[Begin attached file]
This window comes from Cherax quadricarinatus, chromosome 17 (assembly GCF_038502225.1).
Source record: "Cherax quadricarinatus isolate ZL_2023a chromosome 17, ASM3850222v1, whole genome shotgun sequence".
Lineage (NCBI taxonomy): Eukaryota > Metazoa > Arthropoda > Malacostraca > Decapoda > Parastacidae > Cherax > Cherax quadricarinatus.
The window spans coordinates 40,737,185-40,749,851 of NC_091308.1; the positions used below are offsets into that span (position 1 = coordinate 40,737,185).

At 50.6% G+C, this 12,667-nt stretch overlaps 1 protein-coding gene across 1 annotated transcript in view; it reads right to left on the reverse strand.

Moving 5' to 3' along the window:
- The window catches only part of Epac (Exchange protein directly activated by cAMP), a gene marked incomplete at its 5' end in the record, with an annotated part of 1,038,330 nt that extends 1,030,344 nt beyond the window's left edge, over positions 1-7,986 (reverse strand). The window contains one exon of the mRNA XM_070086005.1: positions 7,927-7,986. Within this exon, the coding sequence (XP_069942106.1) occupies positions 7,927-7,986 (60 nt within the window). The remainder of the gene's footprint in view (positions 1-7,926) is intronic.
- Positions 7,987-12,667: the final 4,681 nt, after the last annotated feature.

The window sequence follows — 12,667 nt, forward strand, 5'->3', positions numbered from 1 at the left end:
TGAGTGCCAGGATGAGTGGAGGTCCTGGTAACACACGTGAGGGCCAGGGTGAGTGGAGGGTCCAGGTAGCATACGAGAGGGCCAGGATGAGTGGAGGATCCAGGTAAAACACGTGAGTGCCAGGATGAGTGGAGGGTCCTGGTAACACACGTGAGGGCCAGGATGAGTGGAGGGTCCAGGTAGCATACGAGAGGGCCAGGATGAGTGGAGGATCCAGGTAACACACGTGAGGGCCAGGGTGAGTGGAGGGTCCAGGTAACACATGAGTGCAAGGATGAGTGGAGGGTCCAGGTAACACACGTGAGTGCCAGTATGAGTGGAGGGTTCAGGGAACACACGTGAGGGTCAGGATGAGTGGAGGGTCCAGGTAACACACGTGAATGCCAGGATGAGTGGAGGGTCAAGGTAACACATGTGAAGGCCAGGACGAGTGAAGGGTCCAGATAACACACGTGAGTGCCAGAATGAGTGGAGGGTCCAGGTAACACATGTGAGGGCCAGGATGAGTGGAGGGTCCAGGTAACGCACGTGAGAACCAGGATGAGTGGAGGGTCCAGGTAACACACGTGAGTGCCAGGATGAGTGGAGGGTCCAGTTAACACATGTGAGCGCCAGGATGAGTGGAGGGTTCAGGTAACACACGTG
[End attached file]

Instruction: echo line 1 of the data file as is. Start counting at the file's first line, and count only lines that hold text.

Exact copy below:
This window comes from Cherax quadricarinatus, chromosome 17 (assembly GCF_038502225.1).